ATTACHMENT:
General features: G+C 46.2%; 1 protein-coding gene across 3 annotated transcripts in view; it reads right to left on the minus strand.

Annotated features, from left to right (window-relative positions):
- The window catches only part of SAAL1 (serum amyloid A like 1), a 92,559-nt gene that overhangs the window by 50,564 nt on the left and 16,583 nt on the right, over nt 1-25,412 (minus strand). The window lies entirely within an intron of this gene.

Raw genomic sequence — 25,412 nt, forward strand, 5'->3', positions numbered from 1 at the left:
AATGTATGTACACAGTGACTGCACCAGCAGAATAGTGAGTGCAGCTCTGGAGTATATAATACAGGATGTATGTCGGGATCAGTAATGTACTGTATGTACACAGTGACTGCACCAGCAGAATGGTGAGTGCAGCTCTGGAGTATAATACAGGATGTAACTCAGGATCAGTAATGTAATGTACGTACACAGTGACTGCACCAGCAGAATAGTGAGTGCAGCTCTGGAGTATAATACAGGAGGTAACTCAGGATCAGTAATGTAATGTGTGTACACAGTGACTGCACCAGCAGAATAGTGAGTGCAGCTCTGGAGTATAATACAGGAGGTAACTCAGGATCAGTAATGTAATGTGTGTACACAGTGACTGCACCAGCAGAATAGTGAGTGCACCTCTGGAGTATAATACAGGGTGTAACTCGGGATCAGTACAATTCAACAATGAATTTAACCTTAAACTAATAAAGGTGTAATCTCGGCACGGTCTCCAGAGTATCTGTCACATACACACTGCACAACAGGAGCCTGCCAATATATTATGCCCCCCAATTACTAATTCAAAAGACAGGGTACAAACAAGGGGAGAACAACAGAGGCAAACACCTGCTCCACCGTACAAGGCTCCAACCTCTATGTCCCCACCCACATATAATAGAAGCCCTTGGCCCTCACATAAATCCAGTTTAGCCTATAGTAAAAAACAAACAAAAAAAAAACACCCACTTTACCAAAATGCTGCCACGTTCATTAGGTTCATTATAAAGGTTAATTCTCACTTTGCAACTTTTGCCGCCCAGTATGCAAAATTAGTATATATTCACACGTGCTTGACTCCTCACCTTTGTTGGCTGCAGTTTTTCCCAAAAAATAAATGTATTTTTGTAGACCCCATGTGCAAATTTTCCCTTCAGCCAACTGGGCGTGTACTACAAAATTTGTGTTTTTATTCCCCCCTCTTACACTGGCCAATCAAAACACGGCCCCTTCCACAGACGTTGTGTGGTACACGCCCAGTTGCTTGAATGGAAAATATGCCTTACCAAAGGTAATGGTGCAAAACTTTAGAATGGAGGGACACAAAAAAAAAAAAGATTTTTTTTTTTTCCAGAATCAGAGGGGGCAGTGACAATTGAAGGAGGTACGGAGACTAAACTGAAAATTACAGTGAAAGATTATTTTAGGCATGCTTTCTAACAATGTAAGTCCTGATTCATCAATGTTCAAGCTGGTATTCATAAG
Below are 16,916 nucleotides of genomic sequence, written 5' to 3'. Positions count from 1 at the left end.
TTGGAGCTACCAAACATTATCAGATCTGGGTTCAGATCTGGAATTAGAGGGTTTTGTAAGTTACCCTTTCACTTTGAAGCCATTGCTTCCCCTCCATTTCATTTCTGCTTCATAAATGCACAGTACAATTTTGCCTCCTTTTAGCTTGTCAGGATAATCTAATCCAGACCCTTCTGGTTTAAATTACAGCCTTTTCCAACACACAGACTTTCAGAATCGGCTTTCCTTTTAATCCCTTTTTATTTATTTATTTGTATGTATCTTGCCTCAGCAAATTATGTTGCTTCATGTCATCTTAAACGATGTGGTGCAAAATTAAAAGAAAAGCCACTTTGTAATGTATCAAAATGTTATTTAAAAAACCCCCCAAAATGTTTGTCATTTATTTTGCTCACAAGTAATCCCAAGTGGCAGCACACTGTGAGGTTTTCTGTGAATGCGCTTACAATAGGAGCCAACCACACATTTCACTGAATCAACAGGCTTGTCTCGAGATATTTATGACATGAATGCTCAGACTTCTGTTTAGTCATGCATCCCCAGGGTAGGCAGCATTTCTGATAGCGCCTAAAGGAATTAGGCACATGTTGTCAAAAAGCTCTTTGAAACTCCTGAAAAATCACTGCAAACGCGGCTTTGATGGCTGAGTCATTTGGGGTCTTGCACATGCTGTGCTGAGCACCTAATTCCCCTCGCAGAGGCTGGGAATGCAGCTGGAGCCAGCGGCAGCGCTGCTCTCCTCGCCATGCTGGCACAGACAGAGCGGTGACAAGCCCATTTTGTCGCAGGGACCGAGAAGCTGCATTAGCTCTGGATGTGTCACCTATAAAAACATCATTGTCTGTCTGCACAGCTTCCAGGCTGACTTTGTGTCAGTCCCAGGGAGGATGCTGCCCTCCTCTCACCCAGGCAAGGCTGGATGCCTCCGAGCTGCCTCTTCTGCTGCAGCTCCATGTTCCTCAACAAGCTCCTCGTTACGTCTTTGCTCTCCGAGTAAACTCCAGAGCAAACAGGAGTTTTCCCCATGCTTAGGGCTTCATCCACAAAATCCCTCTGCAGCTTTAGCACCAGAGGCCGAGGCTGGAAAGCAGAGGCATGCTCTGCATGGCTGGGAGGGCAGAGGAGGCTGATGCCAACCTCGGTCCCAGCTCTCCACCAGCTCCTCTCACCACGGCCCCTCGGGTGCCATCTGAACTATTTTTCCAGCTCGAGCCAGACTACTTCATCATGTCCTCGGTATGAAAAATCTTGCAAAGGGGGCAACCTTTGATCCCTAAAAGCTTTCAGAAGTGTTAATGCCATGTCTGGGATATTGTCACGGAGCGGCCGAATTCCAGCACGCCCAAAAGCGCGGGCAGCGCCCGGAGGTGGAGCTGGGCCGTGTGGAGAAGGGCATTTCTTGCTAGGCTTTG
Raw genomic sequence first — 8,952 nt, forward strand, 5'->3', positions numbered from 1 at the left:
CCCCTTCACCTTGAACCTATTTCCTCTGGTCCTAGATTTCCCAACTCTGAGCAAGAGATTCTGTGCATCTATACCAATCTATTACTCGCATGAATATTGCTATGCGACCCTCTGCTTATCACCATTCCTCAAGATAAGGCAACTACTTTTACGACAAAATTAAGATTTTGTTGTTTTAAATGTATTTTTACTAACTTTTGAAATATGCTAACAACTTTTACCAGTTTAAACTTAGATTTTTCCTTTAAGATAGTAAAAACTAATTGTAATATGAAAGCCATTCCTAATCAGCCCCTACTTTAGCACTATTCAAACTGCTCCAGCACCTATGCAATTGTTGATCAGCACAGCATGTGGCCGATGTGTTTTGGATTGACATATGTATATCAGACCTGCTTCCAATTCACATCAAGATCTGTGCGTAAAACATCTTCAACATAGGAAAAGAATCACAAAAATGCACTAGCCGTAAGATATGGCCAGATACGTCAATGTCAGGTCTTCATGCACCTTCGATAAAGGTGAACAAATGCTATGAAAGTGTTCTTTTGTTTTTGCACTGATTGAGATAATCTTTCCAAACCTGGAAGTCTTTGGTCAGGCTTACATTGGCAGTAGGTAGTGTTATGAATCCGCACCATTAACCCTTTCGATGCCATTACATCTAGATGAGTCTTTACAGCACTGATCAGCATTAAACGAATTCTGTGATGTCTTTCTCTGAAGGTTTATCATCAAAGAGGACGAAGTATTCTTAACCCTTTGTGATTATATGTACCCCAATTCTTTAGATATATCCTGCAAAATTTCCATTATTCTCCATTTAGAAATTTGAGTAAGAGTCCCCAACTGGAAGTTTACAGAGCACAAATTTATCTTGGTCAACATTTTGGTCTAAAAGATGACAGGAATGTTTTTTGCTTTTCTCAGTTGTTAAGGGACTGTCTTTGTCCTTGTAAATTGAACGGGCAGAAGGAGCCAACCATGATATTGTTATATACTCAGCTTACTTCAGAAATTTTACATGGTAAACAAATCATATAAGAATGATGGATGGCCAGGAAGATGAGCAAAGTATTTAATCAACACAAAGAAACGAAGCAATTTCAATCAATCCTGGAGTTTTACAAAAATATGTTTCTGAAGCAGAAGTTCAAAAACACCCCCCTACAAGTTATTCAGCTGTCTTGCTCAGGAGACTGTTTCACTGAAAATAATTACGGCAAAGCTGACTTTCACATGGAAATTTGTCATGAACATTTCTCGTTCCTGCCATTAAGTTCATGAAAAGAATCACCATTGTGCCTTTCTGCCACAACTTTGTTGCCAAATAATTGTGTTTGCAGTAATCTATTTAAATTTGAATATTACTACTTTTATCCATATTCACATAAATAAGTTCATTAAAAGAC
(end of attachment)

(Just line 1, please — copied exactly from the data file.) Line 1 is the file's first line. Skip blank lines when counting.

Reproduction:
General features: G+C 46.2%; 1 protein-coding gene across 3 annotated transcripts in view; it reads right to left on the minus strand.